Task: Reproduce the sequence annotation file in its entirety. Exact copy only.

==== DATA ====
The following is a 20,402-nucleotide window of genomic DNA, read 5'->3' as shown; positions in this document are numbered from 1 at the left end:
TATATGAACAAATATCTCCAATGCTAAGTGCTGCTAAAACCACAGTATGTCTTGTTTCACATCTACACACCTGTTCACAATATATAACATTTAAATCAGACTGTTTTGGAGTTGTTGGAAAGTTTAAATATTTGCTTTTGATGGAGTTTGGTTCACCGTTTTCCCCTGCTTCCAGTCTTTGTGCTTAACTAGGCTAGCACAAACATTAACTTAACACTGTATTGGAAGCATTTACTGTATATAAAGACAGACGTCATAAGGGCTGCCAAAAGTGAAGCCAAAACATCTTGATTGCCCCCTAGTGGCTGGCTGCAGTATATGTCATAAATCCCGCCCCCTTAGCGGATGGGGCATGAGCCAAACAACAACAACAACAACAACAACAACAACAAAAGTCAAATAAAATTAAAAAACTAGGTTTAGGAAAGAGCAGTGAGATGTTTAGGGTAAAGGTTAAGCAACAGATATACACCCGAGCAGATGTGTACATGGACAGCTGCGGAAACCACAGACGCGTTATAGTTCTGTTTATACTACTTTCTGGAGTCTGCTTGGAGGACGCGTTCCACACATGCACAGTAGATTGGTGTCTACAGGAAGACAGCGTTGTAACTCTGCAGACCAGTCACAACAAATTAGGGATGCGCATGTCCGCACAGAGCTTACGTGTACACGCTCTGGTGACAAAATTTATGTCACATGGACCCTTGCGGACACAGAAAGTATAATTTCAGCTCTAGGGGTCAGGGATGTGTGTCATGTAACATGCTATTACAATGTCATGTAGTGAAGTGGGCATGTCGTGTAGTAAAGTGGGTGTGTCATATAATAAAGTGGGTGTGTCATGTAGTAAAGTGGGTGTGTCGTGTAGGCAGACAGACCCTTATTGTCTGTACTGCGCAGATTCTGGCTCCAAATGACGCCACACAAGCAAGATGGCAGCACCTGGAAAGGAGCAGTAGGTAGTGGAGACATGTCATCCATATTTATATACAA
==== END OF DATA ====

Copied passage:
The following is a 20,402-nucleotide window of genomic DNA, read 5'->3' as shown; positions in this document are numbered from 1 at the left end:
TATATGAACAAATATCTCCAATGCTAAGTGCTGCTAAAACCACAGTATGTCTTGTTTCACATCTACACACCTGTTCACAATATATAACATTTAAATCAGACTGTTTTGGAGTTGTTGGAAAGTTTAAATATTTGCTTTTGATGGAGTTTGGTTCACCGTTTTCCCCTGCTTCCAGTCTTTGTGCTTAACTAGGCTAGCACAAACATTAACTTAACACTGTATTGGAAGCATTTACTGTATATAAAGACAGACGTCATAAGGGCTGCCAAAAGTGAAGCCAAAACATCTTGATTGCCCCCTAGTGGCTGGCTGCAGTATATGTCATAAATCCCGCCCCCTTAGCGGATGGGGCATGAGCCAAACAACAACAACAACAACAACAACAACAACAAAAGTCAAATAAAATTAAAAAACTAGGTTTAGGAAAGAGCAGTGAGATGTTTAGGGTAAAGGTTAAGCAACAGATATACACCCGAGCAGATGTGTACATGGACAGCTGCGGAAACCACAGACGCGTTATAGTTCTGTTTATACTACTTTCTGGAGTCTGCTTGGAGGACGCGTTCCACACATGCACAGTAGATTGGTGTCTACAGGAAGACAGCGTTGTAACTCTGCAGACCAGTCACAACAAATTAGGGATGCGCATGTCCGCACAGAGCTTACGTGTACACGCTCTGGTGACAAAATTTATGTCACATGGACCCTTGCGGACACAGAAAGTATAATTTCAGCTCTAGGGGTCAGGGATGTGTGTCATGTAACATGCTATTACAATGTCATGTAGTGAAGTGGGCATGTCGTGTAGTAAAGTGGGTGTGTCATATAATAAAGTGGGTGTGTCATGTAGTAAAGTGGGTGTGTCGTGTAGGCAGACAGACCCTTATTGTCTGTACTGCGCAGATTCTGGCTCCAAATGACGCCACACAAGCAAGATGGCAGCACCTGGAAAGGAGCAGTAGGTAGTGGAGACATGTCATCCATATTTATATACAA